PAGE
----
Although Satya Nadella is being widely praised as a terrific choice as Microsoft’s new CEO, he won’t be completely free of Bill Gates and Steve Ballmer, his two predecessors who will stay on at the company as a technology advisor and a board member, respectively. The very well-connected Bob Cringely writes that that Nadella would be wise to keep Gates at his side early in his tenure because he’ll need Gates to help him to get Ballmer to back off if he decides to diverge from the outgoing CEO’s plan to remake Microsoft into a devices and services company.
“Ballmer still owns 333 million Microsoft shares, has a huge ego, and that ego is likely to be invested at first in bullying Nadella toward following line-for-line the devices and services strategy Ballmer came up with last year that so far isn’t working too well,” Cringely writes. “If Nadella wants to veer very far from that path by, for example, getting rid of Nokia or making Microsoft an enterprise software company, only Gates will be able to stand between the two men and, frankly, spare Nadella’s job.”
Although this may sound overly gossipy, remember that Cringely made a name for himself by being Silicon Valley’s go-to gossip columnist and that Game of Thrones-style tales of palace intrigue are well documented at Microsoft. Cringely also confirms other reports that we’ve read about Ford CEO Alan Mulally being spooked about the prospect of having Gates and Ballmer watching over his every move, something that should be less of a problem for Nadella since he’s reportedly Gates’ preferred choice as Ballmer’s successor and because the two men apparently see eye-to-eye more often than not.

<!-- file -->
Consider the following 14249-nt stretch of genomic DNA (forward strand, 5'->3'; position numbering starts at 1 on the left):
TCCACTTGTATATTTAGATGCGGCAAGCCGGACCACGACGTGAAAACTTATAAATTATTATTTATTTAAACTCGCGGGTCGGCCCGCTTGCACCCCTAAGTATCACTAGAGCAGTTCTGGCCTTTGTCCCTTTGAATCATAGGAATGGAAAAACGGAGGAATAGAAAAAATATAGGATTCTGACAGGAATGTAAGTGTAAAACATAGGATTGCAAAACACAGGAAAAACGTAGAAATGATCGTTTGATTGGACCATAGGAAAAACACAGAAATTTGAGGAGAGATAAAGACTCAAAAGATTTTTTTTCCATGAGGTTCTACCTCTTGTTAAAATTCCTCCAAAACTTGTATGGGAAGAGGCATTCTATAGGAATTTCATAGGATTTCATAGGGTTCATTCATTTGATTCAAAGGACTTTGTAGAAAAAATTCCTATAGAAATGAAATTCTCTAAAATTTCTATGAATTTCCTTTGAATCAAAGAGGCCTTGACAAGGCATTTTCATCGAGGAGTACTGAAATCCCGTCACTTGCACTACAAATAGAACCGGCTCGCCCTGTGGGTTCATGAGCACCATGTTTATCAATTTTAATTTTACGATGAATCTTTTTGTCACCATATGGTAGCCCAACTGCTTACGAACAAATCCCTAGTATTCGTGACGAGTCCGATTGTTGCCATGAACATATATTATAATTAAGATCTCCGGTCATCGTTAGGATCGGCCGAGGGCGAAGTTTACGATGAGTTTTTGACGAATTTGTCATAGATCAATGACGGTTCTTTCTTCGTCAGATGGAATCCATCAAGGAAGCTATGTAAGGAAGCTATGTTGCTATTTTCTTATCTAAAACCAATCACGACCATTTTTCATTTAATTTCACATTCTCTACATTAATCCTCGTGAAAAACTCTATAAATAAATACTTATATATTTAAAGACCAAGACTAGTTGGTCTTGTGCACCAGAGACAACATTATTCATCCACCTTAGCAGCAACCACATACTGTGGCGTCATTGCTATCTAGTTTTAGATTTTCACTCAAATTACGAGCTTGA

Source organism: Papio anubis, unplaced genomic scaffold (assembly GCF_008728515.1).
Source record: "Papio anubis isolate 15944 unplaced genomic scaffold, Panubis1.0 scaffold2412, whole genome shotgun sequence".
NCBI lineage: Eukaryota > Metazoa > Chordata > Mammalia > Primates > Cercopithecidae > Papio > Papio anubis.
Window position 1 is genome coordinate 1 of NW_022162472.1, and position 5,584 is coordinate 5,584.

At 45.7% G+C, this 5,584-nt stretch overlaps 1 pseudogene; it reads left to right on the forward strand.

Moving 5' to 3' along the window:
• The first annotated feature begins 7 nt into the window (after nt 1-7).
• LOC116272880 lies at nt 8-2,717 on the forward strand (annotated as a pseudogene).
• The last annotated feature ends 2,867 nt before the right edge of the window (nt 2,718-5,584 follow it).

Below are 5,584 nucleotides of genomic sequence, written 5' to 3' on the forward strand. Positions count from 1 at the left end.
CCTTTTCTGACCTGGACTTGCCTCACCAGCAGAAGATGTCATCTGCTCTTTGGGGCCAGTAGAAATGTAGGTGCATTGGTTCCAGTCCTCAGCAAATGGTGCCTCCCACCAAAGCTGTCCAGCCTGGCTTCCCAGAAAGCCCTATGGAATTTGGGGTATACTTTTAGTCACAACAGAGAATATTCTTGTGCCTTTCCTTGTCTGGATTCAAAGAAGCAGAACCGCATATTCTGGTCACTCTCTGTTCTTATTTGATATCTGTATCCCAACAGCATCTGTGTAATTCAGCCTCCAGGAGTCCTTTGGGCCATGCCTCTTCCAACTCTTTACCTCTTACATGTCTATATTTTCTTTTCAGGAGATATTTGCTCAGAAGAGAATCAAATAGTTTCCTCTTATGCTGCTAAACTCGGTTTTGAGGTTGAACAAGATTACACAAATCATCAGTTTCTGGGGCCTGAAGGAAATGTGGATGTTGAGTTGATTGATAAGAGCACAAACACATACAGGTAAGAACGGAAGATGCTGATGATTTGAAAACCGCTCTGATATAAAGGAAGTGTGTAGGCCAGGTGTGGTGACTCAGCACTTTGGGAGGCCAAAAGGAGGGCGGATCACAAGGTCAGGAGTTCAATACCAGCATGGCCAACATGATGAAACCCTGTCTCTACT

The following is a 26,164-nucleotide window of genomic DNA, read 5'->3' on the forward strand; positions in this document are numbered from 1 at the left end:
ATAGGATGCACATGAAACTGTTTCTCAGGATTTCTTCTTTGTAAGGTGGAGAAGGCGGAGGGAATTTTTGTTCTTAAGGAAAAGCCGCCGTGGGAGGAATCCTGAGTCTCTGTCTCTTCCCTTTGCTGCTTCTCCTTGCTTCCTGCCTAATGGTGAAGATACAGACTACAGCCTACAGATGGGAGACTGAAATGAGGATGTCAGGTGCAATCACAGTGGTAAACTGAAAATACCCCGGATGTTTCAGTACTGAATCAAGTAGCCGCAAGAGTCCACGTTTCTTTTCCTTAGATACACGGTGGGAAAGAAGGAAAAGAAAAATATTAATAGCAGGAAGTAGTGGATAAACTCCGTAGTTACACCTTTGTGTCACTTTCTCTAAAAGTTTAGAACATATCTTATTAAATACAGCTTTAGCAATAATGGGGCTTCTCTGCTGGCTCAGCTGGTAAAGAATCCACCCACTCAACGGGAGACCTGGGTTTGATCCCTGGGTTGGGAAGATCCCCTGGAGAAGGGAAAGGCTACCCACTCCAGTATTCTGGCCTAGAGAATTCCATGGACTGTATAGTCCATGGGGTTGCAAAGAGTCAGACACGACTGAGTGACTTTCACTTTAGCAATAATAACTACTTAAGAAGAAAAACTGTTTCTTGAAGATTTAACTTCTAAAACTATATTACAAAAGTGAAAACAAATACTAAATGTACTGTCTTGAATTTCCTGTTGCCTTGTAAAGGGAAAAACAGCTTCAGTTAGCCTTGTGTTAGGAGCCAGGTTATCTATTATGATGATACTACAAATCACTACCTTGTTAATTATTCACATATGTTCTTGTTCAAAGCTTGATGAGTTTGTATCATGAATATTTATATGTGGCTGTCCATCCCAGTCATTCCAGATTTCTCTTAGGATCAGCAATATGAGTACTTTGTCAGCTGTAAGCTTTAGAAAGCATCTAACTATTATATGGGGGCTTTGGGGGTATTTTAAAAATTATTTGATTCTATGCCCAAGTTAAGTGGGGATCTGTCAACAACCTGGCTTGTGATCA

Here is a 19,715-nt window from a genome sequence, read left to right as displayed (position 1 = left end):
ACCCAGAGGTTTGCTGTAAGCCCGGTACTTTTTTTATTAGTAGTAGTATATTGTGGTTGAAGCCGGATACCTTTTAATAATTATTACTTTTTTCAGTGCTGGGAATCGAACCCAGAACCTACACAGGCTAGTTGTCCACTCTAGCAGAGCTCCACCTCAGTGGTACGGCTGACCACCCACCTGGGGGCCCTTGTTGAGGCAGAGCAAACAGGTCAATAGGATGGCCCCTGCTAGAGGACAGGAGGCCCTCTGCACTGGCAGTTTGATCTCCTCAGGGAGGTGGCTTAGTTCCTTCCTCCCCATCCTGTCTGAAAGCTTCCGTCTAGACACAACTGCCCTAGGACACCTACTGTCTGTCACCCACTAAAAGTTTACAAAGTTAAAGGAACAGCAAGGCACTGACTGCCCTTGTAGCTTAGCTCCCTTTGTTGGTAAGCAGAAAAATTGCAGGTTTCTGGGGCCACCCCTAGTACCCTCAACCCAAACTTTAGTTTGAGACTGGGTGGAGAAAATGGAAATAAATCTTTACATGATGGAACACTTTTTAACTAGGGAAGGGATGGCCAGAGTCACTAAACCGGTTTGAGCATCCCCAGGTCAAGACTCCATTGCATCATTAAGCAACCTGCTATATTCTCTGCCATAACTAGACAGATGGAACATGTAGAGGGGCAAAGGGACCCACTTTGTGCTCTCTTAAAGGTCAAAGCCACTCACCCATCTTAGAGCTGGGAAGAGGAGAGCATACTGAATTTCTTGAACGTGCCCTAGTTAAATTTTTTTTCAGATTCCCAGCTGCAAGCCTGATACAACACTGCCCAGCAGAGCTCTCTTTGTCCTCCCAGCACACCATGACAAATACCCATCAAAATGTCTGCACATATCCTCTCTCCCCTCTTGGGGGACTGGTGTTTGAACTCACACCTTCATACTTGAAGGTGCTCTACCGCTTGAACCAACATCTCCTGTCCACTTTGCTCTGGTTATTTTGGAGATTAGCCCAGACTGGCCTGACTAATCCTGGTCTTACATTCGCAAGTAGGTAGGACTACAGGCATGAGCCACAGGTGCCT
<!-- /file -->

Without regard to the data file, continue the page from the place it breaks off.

So what do all of these personnel moves mean as far as actual products go? Cringely sees Microsoft eventually realizing that Windows Phone will always be the world’s No. 3 mobile platform and will move more aggressively to get its software onto Android-based devices.
“Microsoft is fully entrenched in enterprise and the future success of enterprise will depend on the company’s ability to seamlessly integrate all its data center offerings with mobile clients,” he writes. “They can do that by being successful with Windows Phone except that won’t happen or they can embrace Android and do whatever it takes to make Android work beautifully in a Microsoft environment.”
Oh, and one more piece of gossip from Cringely that should soothe the nerves of gamers everywhere: He thinks that the Xbox is safe because Microsoft needs to have a winner in the consumer electronics space and the Xbox seems like it’s the only one for the time being.
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